Tuesday, August 9, 2011

Factors Influencing the Price Increase of Korean Tea

The shelf prices of Hwagae Valley Korean tea have increased tremendously from 2009 to 2011. Prices of the old famous producers such as Jukro (Jookro) and Ssangkae are pretty much fixed across Korea (as noted on their web pages), a study on the shelf price of these teas gives us a pretty good idea of what is happening to prices of Korean tea. Note a personal example of how the standard shelf price has changed:


Jukro Saejak 30 000 South Korean Won
Ssangkae Saejak 30 000 South Korean Won
Jukro Yellow Tea 30 000 South Korean Won


Jukro Saejak 45 000 South Korean Won
Ssangkae Saejak 45 000 South Korean Won
Jukro Yellow Tea 50 000 South Korean Won

Why did the price increase so much? The reason is much more complicated than just the colder than average Winter and Springs and low yields that you have been hearing about...

First off, the actual quality of the tea is not a factor in the year-to-year increase in price. Some years, Jukro Ujeon is thought to be of arguably better quality than other years but the price doesn't seem to reflect the quality. It is important to note that these famous Ssangye area tea producers are very good at producing a fairly consistent, high quality tea from year to year, so the difference in quality is very minimal. However, smaller relatively unknown producers from the same region ARE impacted by the quality of their tea from year to year. Price differences can reflect this but the below factors have influenced the price much more than quality over the last three years.

Increased demand both nationally and internationally, increase in the cost of production, and decrease in yield all seem to be having a synergistic effect on the increasing price of Hwagae tea.

Increase in wealth and stability in the Korean economy has lead to an increase in the purchase of luxury goods (tea at this price is a luxury). Also there has been a recent interest in all things "traditional" in nature of which Korean tea, pottery, and tea ceremony fall into. This interest in the traditional arts of Korea is both a reaction to a globalized world, a result of an increase of wealth, but more importantly, a movement where a sometimes historically repressed Korea is reclaiming its culture. All of these factors have increased demand for tea grown in the most traditional of green tea growing areas, Hwagae Valley.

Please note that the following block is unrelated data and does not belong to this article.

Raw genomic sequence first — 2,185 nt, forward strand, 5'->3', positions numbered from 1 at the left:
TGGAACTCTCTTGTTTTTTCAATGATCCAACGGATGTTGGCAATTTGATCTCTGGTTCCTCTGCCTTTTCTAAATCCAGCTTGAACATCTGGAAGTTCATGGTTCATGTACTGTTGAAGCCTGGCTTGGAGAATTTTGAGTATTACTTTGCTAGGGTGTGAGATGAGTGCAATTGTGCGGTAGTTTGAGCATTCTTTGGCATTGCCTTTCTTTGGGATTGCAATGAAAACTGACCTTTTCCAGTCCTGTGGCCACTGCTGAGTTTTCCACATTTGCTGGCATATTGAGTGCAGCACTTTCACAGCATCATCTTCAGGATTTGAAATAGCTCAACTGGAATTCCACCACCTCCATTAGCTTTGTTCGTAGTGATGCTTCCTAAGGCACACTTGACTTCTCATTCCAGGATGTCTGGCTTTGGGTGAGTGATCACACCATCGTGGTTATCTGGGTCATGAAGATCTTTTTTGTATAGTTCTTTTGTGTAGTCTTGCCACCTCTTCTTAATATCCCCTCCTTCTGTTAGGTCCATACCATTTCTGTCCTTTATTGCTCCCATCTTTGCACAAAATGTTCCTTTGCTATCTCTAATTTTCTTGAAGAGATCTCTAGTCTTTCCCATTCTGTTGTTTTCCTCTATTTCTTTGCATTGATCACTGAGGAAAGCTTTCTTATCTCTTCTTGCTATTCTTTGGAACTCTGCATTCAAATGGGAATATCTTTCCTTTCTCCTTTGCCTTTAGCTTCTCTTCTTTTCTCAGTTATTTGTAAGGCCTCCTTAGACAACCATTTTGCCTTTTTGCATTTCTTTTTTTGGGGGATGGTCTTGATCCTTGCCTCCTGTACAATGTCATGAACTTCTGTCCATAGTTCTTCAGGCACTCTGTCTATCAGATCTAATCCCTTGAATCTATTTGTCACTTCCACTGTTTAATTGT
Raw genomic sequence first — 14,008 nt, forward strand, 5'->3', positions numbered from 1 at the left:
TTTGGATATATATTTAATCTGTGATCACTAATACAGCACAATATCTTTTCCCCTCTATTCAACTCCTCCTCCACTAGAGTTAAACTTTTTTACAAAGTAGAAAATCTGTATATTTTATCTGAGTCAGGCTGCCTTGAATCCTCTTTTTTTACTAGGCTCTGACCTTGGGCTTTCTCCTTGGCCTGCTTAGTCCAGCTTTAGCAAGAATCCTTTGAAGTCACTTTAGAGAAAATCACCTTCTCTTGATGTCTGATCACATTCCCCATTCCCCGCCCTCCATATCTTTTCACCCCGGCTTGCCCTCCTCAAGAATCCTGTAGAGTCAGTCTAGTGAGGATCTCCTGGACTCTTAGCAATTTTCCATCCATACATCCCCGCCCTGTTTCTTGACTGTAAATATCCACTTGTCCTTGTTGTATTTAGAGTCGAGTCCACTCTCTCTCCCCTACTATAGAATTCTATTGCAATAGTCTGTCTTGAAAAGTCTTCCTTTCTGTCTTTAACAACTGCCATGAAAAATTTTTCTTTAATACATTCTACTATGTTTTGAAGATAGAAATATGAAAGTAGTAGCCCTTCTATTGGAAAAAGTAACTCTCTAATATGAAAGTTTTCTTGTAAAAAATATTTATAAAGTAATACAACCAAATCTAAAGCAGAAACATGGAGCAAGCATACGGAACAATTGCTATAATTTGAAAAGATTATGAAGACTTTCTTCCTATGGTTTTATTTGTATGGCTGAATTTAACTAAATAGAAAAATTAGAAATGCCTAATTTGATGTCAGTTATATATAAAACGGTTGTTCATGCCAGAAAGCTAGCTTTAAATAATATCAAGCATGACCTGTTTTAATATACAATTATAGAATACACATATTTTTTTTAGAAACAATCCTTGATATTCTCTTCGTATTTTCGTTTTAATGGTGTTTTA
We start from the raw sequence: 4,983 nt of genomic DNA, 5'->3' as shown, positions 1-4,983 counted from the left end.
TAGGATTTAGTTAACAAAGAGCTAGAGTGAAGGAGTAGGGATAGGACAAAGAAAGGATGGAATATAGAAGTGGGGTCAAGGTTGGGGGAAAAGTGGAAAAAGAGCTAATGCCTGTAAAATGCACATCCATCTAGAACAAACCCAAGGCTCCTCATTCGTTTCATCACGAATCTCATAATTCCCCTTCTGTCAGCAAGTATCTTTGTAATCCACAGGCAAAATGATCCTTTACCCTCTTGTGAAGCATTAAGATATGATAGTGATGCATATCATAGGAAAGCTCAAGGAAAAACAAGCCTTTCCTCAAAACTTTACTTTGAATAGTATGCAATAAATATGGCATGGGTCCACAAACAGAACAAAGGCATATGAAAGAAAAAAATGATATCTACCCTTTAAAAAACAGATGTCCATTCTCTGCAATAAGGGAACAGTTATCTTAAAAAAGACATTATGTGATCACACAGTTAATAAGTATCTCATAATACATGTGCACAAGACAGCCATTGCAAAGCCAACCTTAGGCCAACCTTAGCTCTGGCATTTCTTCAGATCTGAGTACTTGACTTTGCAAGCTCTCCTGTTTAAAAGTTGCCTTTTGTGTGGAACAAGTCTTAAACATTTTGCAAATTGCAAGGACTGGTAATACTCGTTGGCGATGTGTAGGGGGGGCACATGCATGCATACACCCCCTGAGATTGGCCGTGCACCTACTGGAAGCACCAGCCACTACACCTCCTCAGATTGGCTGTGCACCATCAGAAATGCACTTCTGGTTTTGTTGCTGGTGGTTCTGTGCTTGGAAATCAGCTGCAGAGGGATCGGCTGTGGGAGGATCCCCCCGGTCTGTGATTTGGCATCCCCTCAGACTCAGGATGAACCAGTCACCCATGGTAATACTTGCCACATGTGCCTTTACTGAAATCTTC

International demand and interest in Korean teas have increased tremendously over the last few years. Outside of Korea people are becoming more educated about Korean tea. Before 2007 there was only Brother Anthony's webpage that offered information on Korean tea- nothing else on the net or in print was available in English. Now you can find lots of good information on the web and even a few books the focus on Korean tea. Before 2007 Jokro, Ssangkye, and Joytea didn't even market their tea outside of Korea, now these big Hwagae Producers are often in attendance at all the big international tea festivals. On top of this publicity and public awareness about the Korean brand Korean teas have racked up its fair share of international awards particularly in Japan. All of these have added up to an increase in demand in tea drinking countries around the world.

An increase in production costs is another factor that is likely leading to the increase in prices. The traditional movement has even spurred those who once worked as business executives in Seoul to renounce the modern Korean and trade their suits for hanbok (traditional Korean clothes) to live the traditional rural life emulating the monks and aesthetics of long ago. More and more old farmers are being replaced by businessmen driving late model cars (Hogo you can attest to this). The old ladies that would work the fields picking the tea for almost free are dying off with no cheap labourers replacing them- a story seen in every aspect of agriculture in Korea. As Korea becomes more wealthy the cost of the very labour intensive production of traditional Korean tea will continue to keep prices high.

Most people, especially here in the West, are pegging the yearly increase in price solely on low yields caused by the colder than normal Winter and Spring. Although this may be the enough reason to increase the price, will yields back to the pre-2010 levels in the near future deliver prices of 30 000W ever again?- probably not. Prices we see today are likely to be the norm. The days of 25$-a-box all hand produced semi-wild hwagae saejak grade green tea have come and gone.



Ho Go said...

All true. But one factor you didn't mention was the control that seems to be in the hands of the Hadong Tea Association (not sure of the name) who insist that the growers package their teas in the most expensive boxes (lovely to look at) which adds about 10% to the cost and maintain this high end branding targeting the affluent. The cost of living in Korea is already quite high so this image of tea fits right in to the marketing dreams of the tea business.

I just bought good sejak from Boseong for $10/40g. Okay, it wasn't great but I did enjoy it.

Matt said...


The Hadong Tea Institute has been a driving force in the recent popularity of the Hadong tea brand. They seem to be a welcome entity in Hadong- ensuring that there are no producers releasing sub standard products or making clams that simply aren't true.

Thanks for mentioning them.